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Goodbye Bangtan; Hello Bibimbap

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This Week In Mash-Up America

This was the week when we started shopping for REAL — and we’re getting books for everyone on our lists (because of course we are!). Hot off our book festival last week, we’ve got updated recommendations for kids’ bookscookbooksbooks about grief, and more.

The Mash-Up Americans:

It’s Time For Extreme Hospitality With Pierre Thiam

It’s our last episode of the season(!) and we’re talking hospitality — what it looks like, what it means, what it does for our souls — and we can think of no better expert to turn to than Pierre Thiam, the trailblazing chef, author, and activist. He talks about how sharing food is a literal blessing, how it can transcend borders, and he also reveals his firm stance on who makes the best jollof. And if you’ve ever wondered how much food is enough food when you’re hosting people? Pierre’s got the answer for that, too.

If you also want to be the host with the most, here’s 5 Ways to Practice Extreme Hospitality With Pierre Thiam


Mash-Ups In The News:

Year In Search 2023

Google’s annual ranking of search trends is always a fascinating retrospection of the year’s goings-on. At the global level, some (like Travis Kelce) are more predictable than others (like bibimbap?!).

Home Is Where The Heart Of Hip-Hop Is

Name a rapper, any rapper, and chances are they’ve penned many an ode to their hometowns. MC Lyte, E-40, and others share how “home” has shaped their identities and their music, from the Bronx to the Bay.

What Do Kids Lose When Preschools Are Segregated?

“The consequences are that we sell poor children of color short. And then I also want to underscore that there are costs for the affluent white children too.” In this compelling interview, Dr. Casey Stockstill sheds light on the compound effects of residential segregation and income inqeuality on our little ones.

This Is What Happens To All The Stuff You Don’t Want

Oh the guilt, the horror. The Atlantic gets real about the dark side of commerce: the millions and millions (and millions) of products we return and the people in charge of processing them.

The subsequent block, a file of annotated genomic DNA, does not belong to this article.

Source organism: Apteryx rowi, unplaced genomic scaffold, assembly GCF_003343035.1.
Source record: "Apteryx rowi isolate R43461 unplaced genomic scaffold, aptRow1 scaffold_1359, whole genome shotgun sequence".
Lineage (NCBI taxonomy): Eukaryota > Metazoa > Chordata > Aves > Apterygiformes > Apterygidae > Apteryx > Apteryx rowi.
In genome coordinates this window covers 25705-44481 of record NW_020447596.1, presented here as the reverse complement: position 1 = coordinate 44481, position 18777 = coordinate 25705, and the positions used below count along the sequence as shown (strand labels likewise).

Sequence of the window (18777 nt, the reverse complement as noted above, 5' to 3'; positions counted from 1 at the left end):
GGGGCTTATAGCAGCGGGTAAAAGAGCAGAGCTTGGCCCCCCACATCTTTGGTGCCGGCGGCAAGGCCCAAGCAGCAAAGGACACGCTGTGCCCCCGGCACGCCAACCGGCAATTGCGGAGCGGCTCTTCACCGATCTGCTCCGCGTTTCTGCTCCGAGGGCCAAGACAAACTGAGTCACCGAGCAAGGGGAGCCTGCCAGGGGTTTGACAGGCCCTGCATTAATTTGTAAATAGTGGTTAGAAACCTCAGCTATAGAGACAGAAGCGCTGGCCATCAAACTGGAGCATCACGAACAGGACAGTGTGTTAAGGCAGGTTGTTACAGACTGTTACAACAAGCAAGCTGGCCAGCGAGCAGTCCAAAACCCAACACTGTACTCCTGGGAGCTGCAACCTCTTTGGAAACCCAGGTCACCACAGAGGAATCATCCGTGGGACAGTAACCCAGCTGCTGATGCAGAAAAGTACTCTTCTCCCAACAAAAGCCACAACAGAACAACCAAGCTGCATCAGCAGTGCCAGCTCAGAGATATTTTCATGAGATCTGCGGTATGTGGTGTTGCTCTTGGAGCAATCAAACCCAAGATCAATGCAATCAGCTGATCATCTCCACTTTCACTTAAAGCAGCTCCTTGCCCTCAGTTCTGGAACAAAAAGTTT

The Legend Of Skokie

Jonathan M. Katz takes a stab at “understanding how [the 1977 Skokie case] helped made a synecdoche between ‘free speech’ and ‘Nazi speech’ in many people’s minds. It’s gone so far that protecting far-right extremism has seemingly become more important to some than the actual protections afforded by the First Amendment itself.”

The Last Residents Of A Coastal Mexican Town Destroyed By Climate Change

“A rusting sign at the town’s entrance says over 700 people lived in El Bosque two years ago. Now there are barely a dozen. In between those numbers lie the relics of a lost community.”

The Year Twitter Died

What a trip, right? The Verge published a eulogy-come-denunciation of the late, sometimes great, Twitter. Was it a funhouse nightmare full of harassment? You bet. Was it also an enjoyable joke factory? 100%. Thanks for nothing, Elon.

Netflix Takes Big Data Transparency Step, Releasing Viewing Numbers For 18,000 Titles

The results are in: The Night Agent was by far the most watched, with Ginny & Georgia and K-drama The Glory coming in a close second and third. Time will tell if other streamers will follow suit in making public their viewing numbers.

Saving Praise Houses Before Their African Lineage Is Forgotten

The Gullah Geechee of South Carolina, North Carolina, Georgia, and Florida are fighting to preserve the tiny structures, a cradle of the Black church, before they’re erased by sprawl, climate change and fading memories.

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